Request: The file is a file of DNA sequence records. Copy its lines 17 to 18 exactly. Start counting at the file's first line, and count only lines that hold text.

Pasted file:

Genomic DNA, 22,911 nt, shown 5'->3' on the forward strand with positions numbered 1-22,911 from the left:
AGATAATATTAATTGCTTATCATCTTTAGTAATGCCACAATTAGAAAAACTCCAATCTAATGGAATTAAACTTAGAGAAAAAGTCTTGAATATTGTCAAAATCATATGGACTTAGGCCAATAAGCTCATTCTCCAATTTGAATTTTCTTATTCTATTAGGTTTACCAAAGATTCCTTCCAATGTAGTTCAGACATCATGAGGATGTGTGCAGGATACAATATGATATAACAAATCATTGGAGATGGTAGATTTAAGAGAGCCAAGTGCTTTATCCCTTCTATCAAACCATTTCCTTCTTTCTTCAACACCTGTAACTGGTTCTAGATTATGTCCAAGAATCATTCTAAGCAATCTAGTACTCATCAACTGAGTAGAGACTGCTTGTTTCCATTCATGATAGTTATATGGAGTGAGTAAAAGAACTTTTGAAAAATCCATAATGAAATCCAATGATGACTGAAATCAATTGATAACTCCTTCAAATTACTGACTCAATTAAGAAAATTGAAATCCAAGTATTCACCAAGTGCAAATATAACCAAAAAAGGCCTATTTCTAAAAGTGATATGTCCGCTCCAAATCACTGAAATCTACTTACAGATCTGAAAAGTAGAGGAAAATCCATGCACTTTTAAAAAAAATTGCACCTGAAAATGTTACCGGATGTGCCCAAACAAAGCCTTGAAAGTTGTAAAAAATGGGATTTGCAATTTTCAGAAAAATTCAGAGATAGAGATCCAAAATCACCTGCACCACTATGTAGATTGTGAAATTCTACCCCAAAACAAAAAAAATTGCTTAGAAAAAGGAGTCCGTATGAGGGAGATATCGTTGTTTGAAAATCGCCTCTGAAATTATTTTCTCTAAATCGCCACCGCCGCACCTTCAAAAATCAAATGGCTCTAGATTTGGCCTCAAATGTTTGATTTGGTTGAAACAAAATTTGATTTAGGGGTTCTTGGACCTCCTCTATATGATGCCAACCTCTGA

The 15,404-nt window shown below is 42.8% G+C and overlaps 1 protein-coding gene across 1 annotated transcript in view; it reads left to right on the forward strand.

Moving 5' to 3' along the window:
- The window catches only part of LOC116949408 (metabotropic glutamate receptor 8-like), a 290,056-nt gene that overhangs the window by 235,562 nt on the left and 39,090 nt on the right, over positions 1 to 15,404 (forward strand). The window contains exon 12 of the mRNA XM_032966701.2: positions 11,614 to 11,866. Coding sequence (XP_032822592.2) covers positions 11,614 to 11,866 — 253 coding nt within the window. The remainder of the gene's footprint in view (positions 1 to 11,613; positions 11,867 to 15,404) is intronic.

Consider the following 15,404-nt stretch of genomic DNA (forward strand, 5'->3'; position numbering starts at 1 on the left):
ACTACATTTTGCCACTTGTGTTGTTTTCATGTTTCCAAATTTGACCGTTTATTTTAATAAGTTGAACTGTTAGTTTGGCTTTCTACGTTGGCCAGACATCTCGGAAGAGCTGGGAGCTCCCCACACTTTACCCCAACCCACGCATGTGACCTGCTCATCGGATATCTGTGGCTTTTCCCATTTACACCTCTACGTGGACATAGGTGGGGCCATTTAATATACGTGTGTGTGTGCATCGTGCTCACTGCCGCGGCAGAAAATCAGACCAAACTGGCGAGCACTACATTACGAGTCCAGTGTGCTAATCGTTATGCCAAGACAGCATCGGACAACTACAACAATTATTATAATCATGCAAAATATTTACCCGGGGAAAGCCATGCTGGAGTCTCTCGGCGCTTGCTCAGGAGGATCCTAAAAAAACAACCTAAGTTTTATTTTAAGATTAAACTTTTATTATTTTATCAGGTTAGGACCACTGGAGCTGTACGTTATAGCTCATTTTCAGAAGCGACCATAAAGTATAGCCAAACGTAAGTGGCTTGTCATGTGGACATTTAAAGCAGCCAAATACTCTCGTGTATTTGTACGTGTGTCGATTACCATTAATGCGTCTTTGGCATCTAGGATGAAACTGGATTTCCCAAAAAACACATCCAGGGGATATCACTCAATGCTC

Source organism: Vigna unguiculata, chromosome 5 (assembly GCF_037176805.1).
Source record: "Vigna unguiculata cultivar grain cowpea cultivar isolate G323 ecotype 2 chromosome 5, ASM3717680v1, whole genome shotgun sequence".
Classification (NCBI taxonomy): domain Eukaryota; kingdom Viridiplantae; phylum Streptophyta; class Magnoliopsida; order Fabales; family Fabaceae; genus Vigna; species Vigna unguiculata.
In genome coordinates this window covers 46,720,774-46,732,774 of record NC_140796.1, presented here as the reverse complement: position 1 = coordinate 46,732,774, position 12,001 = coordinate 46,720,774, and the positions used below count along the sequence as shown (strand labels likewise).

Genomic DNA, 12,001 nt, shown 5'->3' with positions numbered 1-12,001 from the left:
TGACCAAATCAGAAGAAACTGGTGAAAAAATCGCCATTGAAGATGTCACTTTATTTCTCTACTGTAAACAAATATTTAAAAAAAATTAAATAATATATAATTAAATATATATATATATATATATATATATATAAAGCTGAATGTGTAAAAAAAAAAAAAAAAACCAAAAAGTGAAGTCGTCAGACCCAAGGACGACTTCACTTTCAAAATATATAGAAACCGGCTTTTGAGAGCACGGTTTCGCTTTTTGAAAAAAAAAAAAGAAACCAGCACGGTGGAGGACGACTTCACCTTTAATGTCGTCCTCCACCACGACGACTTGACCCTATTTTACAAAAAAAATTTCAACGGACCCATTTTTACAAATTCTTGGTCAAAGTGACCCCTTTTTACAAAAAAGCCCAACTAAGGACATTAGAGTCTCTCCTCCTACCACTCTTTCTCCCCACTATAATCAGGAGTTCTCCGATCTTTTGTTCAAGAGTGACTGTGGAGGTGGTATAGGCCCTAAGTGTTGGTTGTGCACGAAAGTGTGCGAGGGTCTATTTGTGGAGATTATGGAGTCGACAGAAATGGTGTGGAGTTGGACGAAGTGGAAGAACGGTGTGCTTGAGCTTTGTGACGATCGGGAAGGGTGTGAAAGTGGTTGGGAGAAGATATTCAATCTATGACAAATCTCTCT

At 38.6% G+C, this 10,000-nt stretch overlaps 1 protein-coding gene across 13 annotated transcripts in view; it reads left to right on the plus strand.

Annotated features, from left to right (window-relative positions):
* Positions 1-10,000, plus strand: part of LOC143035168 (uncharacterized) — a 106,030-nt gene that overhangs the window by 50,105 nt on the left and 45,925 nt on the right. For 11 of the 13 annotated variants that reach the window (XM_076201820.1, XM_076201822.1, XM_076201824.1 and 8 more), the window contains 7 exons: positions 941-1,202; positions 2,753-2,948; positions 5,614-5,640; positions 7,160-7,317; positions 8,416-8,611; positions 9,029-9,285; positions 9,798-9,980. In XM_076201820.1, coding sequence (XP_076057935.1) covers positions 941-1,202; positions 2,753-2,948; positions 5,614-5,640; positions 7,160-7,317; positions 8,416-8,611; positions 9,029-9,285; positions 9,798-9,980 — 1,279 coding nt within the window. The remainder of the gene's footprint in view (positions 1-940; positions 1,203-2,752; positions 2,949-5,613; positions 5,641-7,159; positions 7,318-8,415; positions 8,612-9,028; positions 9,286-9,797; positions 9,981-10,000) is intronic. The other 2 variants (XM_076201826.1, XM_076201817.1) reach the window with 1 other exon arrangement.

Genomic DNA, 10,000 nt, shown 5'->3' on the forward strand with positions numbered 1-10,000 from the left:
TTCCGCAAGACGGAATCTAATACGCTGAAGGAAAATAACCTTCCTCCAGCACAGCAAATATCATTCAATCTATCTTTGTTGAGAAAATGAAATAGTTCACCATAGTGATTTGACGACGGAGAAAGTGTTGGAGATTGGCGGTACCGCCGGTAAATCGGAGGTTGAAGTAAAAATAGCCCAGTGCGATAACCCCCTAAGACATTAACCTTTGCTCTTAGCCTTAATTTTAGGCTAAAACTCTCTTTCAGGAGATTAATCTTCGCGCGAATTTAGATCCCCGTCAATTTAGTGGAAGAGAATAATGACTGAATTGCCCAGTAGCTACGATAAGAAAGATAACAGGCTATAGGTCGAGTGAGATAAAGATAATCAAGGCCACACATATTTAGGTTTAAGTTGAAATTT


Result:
Genomic DNA, 10,000 nt, shown 5'->3' on the forward strand with positions numbered 1-10,000 from the left:
TTCCGCAAGACGGAATCTAATACGCTGAAGGAAAATAACCTTCCTCCAGCACAGCAAATATCATTCAATCTATCTTTGTTGAGAAAATGAAATAGTTCACCATAGTGATTTGACGACGGAGAAAGTGTTGGAGATTGGCGGTACCGCCGGTAAATCGGAGGTTGAAGTAAAAATAGCCCAGTGCGATAACCCCCTAAGACATTAACCTTTGCTCTTAGCCTTAATTTTAGGCTAAAACTCTCTTTCAGGAGATTAATCTTCGCGCGAATTTAGATCCCCGTCAATTTAGTGGAAGAGAATAATGACTGAATTGCCCAGTAGCTACGATAAGAAAGATAACAGGCTATAGGTCGAGTGAGATAAAGATAATCAAGGCCACACATATTTAGGTTTAAGTTGAAATTT